Alloy: Natural Magic part 1
Natural Magic is the second subsystem for Alloy. It represents a series of mystical gifts which are fueled by the mage’s own body, but made possible only by Nature. Natural (or Instinctual) Magic is only available to those with the right background, it isn’t something which can be taught to everyone. This means that for humans, it is a rare trait garnered from growing up in heavily magically saturated places or for those who have non-human ancestors, while many non-human races have a bond with one of the six natural forces of the world.
These powers are called birthrights. The forces of nature are tied to the natural mage at birth, and the character’s development of this connection allows them to shape power into various forms and for various purposes. While there are six different elements this power may express as, each individual can be tied to only one element.
The main difference between a natural mage, as the possessors of active birthrights are called, and a channeler is one of lineage versus choice. Characters with birthrights often have unusual lineages, as many nonhuman races possess birthrights which breed true. Humans descended from such races can have them as well, even if they do not resemble their nonhuman parents physically.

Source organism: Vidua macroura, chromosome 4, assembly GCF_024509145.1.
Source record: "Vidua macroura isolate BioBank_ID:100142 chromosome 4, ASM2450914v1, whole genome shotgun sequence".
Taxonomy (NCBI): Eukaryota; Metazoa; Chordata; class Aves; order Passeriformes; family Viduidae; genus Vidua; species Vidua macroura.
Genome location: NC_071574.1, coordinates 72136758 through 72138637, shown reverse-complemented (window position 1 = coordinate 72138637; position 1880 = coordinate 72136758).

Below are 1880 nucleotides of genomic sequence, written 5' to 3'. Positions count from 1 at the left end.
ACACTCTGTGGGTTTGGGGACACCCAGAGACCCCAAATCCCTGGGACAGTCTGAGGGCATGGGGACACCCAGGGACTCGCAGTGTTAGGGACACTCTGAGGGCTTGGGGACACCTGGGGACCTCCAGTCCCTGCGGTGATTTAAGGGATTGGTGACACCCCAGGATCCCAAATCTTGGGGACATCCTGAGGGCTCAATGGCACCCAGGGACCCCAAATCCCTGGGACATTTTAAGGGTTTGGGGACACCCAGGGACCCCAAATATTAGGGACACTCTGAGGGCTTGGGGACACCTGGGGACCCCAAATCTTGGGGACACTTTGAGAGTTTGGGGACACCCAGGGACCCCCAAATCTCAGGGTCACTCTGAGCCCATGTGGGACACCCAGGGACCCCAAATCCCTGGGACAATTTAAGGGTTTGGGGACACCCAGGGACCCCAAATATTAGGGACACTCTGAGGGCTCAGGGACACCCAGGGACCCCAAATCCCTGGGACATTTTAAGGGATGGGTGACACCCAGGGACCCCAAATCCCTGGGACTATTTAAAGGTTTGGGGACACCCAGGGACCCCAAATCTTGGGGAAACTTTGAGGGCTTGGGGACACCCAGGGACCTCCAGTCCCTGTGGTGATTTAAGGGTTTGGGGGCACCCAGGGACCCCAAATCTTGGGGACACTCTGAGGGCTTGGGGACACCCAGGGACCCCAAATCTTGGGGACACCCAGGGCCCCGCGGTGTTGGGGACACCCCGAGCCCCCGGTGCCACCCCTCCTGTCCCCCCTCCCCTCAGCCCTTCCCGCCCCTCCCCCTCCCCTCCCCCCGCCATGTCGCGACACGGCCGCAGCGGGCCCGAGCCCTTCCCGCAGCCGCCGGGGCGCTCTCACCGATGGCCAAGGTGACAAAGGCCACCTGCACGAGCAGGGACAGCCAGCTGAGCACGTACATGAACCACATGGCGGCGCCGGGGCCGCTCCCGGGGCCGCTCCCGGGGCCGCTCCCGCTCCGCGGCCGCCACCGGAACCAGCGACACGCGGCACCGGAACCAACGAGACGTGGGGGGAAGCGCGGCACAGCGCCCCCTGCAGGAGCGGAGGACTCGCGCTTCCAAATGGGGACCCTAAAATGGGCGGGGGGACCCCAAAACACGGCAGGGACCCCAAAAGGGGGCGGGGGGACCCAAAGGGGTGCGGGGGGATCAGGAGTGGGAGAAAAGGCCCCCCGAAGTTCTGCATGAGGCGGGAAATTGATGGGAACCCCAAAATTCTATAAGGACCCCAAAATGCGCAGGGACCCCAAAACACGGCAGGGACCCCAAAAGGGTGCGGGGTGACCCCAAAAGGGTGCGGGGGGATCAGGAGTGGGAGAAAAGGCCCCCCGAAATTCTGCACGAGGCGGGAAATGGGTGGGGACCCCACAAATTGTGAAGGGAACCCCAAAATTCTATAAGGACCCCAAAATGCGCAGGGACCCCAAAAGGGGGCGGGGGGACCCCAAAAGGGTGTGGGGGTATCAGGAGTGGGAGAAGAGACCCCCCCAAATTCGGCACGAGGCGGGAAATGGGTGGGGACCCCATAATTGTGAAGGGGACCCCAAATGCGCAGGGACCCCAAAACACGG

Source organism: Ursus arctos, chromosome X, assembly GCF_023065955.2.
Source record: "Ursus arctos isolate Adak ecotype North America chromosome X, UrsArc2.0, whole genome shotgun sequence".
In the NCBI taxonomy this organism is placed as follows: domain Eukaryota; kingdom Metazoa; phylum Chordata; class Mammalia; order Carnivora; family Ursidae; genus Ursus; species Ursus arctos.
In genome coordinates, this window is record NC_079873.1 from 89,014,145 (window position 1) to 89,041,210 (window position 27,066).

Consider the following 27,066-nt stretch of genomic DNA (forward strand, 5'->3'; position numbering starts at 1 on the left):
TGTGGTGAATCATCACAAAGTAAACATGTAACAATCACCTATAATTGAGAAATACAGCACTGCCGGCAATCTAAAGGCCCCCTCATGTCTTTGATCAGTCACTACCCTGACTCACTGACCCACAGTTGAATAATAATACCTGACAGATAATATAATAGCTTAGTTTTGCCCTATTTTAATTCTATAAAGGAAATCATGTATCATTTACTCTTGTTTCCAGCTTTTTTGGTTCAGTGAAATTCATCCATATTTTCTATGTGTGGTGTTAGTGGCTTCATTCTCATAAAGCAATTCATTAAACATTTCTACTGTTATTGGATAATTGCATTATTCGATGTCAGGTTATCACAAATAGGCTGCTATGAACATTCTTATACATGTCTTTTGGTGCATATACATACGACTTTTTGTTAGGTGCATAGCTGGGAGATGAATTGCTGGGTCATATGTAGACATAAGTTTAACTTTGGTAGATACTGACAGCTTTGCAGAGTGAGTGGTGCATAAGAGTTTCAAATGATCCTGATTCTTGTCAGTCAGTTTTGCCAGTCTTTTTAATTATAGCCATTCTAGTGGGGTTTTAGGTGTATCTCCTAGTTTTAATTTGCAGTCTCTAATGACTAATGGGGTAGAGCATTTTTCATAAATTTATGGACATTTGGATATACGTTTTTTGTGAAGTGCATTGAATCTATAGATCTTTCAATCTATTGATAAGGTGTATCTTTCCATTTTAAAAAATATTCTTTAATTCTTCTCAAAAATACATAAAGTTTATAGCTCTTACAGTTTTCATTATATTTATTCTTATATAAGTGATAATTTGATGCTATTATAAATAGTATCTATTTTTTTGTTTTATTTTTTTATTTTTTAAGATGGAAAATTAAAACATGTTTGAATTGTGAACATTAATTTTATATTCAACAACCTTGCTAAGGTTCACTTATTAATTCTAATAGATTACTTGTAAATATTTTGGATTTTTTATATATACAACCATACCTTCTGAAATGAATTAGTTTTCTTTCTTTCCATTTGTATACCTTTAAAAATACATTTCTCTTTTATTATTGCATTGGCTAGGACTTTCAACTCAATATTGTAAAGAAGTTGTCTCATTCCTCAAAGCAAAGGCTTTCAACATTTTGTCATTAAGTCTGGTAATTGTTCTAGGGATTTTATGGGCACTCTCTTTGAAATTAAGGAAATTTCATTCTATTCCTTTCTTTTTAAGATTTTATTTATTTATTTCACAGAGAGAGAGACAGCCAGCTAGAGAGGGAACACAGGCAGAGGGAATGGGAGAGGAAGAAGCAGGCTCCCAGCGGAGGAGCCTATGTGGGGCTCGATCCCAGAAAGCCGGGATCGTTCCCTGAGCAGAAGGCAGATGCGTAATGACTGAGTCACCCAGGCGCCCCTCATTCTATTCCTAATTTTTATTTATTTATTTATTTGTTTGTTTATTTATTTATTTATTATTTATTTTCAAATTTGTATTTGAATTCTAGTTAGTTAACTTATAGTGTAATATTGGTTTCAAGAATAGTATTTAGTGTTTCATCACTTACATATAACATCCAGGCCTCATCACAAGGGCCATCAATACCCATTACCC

The main difference between a natural mage and a sorcerer is in the breadth and power of the manifestations they can produce. Natural mages channel elemental power through their bodies, so there is a limit to how much they can do, yet that limit is often high enough that few would think them weak. This however forces them to stop before burning themselves out, while sorcerers have access to highly powerful expressions of magic which they can overpower if they dare.